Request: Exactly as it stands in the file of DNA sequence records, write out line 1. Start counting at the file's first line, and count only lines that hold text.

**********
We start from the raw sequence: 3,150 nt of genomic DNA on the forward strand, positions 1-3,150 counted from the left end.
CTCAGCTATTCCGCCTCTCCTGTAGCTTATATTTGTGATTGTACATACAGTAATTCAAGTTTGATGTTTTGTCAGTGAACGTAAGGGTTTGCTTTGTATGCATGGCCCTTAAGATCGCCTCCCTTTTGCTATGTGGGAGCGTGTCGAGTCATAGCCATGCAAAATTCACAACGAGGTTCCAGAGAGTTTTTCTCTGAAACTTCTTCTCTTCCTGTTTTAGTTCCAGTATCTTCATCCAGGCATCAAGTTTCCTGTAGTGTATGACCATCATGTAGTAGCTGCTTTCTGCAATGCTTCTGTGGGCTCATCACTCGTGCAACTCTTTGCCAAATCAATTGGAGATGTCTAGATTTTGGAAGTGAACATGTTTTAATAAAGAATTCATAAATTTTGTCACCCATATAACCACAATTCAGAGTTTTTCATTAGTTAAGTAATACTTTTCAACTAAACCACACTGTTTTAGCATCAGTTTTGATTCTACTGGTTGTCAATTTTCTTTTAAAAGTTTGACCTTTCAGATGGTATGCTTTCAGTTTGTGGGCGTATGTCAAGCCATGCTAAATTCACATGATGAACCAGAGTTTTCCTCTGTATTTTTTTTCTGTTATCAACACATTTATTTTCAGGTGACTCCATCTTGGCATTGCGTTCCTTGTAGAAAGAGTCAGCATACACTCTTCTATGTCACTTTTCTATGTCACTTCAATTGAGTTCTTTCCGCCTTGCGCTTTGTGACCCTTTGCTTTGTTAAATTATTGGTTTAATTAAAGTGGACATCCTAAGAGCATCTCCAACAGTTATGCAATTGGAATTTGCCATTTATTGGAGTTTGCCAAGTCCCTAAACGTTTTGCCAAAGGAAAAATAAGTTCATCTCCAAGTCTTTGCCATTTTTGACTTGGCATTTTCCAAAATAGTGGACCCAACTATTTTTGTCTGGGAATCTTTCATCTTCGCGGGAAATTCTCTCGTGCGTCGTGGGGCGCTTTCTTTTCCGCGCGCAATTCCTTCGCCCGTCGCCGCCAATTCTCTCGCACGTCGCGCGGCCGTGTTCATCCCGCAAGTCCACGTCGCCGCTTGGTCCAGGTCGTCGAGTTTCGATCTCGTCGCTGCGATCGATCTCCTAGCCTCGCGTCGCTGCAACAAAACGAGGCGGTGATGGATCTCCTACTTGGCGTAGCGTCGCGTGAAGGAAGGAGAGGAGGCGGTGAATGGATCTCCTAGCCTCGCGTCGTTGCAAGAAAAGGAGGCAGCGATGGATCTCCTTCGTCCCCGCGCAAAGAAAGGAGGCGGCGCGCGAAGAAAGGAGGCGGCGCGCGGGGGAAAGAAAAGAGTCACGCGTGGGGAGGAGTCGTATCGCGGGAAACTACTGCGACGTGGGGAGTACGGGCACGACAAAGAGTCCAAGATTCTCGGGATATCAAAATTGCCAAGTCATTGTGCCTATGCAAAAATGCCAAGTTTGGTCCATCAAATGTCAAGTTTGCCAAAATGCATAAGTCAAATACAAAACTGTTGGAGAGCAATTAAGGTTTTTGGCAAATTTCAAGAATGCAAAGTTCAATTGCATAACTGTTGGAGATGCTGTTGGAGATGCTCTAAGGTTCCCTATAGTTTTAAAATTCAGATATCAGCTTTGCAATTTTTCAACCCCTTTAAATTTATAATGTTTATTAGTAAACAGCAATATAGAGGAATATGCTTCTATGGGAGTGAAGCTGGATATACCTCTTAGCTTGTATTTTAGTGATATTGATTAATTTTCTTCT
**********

We start from the raw sequence: 3,150 nt of genomic DNA on the forward strand, positions 1-3,150 counted from the left end.